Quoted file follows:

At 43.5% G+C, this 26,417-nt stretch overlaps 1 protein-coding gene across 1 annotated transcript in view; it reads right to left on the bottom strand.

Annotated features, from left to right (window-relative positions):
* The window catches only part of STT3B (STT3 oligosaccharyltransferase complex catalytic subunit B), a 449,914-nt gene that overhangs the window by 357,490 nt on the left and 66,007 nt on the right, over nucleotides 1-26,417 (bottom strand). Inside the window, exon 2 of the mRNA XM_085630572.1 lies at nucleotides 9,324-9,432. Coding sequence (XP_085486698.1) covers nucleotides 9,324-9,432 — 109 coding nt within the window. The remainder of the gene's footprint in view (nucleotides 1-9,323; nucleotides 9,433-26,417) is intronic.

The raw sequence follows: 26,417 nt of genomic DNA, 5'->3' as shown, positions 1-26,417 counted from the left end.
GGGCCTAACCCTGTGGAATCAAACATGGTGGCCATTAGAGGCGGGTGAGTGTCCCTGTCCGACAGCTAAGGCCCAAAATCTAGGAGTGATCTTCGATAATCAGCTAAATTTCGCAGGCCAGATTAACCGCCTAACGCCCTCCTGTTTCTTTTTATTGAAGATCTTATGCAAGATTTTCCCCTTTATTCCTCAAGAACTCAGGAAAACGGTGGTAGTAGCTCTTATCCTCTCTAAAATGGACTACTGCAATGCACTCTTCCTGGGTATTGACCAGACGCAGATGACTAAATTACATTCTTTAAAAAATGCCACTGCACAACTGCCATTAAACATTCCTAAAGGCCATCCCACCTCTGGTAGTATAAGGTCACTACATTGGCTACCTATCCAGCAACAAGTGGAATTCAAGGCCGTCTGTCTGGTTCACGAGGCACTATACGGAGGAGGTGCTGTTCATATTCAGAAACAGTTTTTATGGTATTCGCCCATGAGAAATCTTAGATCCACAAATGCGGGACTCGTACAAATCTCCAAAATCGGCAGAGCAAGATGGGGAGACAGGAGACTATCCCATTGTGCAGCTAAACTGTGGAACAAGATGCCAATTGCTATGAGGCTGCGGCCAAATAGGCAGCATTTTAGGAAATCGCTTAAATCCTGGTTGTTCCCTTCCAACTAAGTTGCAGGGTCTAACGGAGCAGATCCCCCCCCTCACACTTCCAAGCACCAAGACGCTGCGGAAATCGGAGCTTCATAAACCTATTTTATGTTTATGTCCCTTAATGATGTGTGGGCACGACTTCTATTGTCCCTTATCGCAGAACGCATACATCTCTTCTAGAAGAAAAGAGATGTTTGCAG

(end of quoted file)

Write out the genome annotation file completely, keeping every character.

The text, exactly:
At 43.5% G+C, this 26,417-nt stretch overlaps 1 protein-coding gene across 1 annotated transcript in view; it reads right to left on the bottom strand.

Annotated features, from left to right (window-relative positions):
* The window catches only part of STT3B (STT3 oligosaccharyltransferase complex catalytic subunit B), a 449,914-nt gene that overhangs the window by 357,490 nt on the left and 66,007 nt on the right, over nucleotides 1-26,417 (bottom strand). Inside the window, exon 2 of the mRNA XM_085630572.1 lies at nucleotides 9,324-9,432. Coding sequence (XP_085486698.1) covers nucleotides 9,324-9,432 — 109 coding nt within the window. The remainder of the gene's footprint in view (nucleotides 1-9,323; nucleotides 9,433-26,417) is intronic.

The raw sequence follows: 26,417 nt of genomic DNA, 5'->3' as shown, positions 1-26,417 counted from the left end.
GGGCCTAACCCTGTGGAATCAAACATGGTGGCCATTAGAGGCGGGTGAGTGTCCCTGTCCGACAGCTAAGGCCCAAAATCTAGGAGTGATCTTCGATAATCAGCTAAATTTCGCAGGCCAGATTAACCGCCTAACGCCCTCCTGTTTCTTTTTATTGAAGATCTTATGCAAGATTTTCCCCTTTATTCCTCAAGAACTCAGGAAAACGGTGGTAGTAGCTCTTATCCTCTCTAAAATGGACTACTGCAATGCACTCTTCCTGGGTATTGACCAGACGCAGATGACTAAATTACATTCTTTAAAAAATGCCACTGCACAACTGCCATTAAACATTCCTAAAGGCCATCCCACCTCTGGTAGTATAAGGTCACTACATTGGCTACCTATCCAGCAACAAGTGGAATTCAAGGCCGTCTGTCTGGTTCACGAGGCACTATACGGAGGAGGTGCTGTTCATATTCAGAAACAGTTTTTATGGTATTCGCCCATGAGAAATCTTAGATCCACAAATGCGGGACTCGTACAAATCTCCAAAATCGGCAGAGCAAGATGGGGAGACAGGAGACTATCCCATTGTGCAGCTAAACTGTGGAACAAGATGCCAATTGCTATGAGGCTGCGGCCAAATAGGCAGCATTTTAGGAAATCGCTTAAATCCTGGTTGTTCCCTTCCAACTAAGTTGCAGGGTCTAACGGAGCAGATCCCCCCCCTCACACTTCCAAGCACCAAGACGCTGCGGAAATCGGAGCTTCATAAACCTATTTTATGTTTATGTCCCTTAATGATGTGTGGGCACGACTTCTATTGTCCCTTATCGCAGAACGCATACATCTCTTCTAGAAGAAAAGAGATGTTTGCAG